Council axes Camden disabled woman’s benefit over ‘bedroom tax’ form
12:33 21 February 2013
A woman with cerebral palsy has hit out at Camden Council for suspending her benefits after she failed to complete a form confirming the number of bedrooms in her flat.
Claire Glasman, of Fleet Road, Hampstead, has had her housing benefits suspended this month in relation to new assessment rules – dubbed the “bedroom tax”.
The 52-year-old suffers from spinal curvature and relies on a wheelchair.
Ms Glasman says she found out her benefit had been halted only when she called the council to check if it was OK. This followed the discovery that her friend’s claim had been suspended after he failed to complete the form.
“When you claim housing benefit, you fill in a detailed form about the property,” she said.
“I declined to fill in the new form since the council already had the information and I didn’t see why I should help them implement the welfare reforms in Camden.
“I’m not even subject to the bedroom tax as I have a small flat. I was so furious because they cut me off and they should know that I only have one bedroom.
“They just don’t care what’s happening to people. They just want to implement the welfare reforms and see people go to the wall.”
Ms Glasman, a member of Kentish Town disability rights group Winvisible, believes the government’s benefits reforms will plunge Camden’s most vulnerable residents into crisis.
As part of the government changes, due to be introduced in April, tenants deemed to have one spare room in their council house will have their housing benefit cut by 14 per cent.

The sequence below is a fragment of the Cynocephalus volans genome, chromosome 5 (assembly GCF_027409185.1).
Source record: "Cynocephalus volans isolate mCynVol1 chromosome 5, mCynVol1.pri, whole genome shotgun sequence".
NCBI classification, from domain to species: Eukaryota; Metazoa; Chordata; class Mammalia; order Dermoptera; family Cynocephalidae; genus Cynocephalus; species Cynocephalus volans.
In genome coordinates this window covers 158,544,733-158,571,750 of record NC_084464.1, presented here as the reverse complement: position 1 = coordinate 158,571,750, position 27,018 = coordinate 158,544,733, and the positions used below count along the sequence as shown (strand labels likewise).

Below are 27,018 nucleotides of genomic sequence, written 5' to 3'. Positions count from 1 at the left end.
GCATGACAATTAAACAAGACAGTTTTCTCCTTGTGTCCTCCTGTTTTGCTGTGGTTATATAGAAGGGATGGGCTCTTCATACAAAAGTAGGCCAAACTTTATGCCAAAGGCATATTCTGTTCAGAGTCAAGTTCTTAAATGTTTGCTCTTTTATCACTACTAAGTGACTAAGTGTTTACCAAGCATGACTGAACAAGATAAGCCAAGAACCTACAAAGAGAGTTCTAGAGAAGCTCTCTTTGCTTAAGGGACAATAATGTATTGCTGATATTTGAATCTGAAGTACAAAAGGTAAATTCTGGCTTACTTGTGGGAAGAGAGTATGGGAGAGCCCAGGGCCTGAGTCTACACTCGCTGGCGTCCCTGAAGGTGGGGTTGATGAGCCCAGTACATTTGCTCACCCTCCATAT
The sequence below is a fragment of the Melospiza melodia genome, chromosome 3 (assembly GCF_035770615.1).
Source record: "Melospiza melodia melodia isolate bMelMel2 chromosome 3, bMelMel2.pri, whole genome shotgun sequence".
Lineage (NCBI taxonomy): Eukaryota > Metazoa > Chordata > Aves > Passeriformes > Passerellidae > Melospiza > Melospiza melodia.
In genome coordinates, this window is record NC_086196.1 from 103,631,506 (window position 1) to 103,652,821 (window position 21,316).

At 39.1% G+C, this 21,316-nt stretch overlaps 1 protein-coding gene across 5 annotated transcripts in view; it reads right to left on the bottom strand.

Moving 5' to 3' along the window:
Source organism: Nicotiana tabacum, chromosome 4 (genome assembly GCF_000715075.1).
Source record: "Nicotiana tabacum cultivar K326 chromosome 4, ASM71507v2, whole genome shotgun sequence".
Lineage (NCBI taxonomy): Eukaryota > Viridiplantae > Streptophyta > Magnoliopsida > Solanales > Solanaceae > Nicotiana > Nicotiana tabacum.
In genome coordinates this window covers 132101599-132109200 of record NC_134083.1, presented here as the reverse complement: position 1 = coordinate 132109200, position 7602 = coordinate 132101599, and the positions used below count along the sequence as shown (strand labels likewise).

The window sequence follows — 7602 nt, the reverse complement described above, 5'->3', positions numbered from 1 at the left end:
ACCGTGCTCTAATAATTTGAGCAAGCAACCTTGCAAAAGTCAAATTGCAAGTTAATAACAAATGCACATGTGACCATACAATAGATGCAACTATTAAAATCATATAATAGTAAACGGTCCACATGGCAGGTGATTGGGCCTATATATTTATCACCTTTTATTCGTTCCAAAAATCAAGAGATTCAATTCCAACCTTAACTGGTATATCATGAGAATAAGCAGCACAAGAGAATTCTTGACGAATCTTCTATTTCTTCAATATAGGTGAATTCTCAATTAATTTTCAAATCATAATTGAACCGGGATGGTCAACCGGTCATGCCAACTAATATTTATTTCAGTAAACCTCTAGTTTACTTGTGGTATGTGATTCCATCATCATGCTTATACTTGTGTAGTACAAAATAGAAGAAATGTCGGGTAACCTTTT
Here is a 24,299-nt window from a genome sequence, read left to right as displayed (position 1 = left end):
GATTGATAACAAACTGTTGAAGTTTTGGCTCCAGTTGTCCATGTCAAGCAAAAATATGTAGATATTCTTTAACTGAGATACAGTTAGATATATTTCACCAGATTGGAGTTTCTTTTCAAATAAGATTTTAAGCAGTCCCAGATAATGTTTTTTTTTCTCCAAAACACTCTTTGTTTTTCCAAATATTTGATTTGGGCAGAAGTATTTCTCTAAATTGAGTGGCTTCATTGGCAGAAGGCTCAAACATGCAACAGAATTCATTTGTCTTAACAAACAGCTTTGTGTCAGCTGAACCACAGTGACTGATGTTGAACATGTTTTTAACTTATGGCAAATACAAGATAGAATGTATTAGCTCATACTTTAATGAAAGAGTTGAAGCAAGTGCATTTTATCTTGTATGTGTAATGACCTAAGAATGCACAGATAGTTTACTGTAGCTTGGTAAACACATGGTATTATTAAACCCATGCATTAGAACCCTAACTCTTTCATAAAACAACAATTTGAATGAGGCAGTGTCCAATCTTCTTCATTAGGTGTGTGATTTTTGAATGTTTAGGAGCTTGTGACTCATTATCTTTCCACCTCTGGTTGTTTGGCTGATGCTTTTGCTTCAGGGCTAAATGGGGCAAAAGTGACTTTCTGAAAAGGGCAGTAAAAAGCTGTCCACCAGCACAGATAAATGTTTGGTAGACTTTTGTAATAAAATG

If they have two or more spare rooms, the cut will be 25 per cent.
The government says the move will help cut the £23billion annual bill for housing benefit, free up more living space for overcrowded families and encourage people to get jobs.
But Ms Glasman, who suffers constant pain and fatigue from muscle spasms, said: “Disabled people are in such a terrifying state because all our benefits are being threatened. This is a crisis for us – why are the poorest people having our benefits cut and our taxes increased?”
Camden’s finance boss Cllr Theo Blackwell said that the council had either sent a letter or visited the home of every resident it believed might be affected by the bedroom tax and asked them to fill in and return a form confirming their circumstances.
He said: “Both posted and hand-delivered letters stressed that failure to return the form within one month of the date of the letter could result in their benefit being suspended or cancelled.
“If contact with the council is made after benefits have been suspended, they will be reinstated.”